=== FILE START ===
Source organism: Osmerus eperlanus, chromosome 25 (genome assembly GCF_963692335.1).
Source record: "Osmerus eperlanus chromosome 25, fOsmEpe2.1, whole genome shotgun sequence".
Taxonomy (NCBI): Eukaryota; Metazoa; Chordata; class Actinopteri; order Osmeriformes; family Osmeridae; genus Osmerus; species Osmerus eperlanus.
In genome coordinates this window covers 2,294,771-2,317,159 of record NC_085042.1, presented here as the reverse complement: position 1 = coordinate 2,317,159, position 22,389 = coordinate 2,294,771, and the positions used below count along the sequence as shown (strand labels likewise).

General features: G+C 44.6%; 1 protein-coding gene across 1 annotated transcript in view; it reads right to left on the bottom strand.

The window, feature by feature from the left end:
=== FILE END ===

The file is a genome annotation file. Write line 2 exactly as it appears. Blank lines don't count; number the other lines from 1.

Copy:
Source record: "Osmerus eperlanus chromosome 25, fOsmEpe2.1, whole genome shotgun sequence".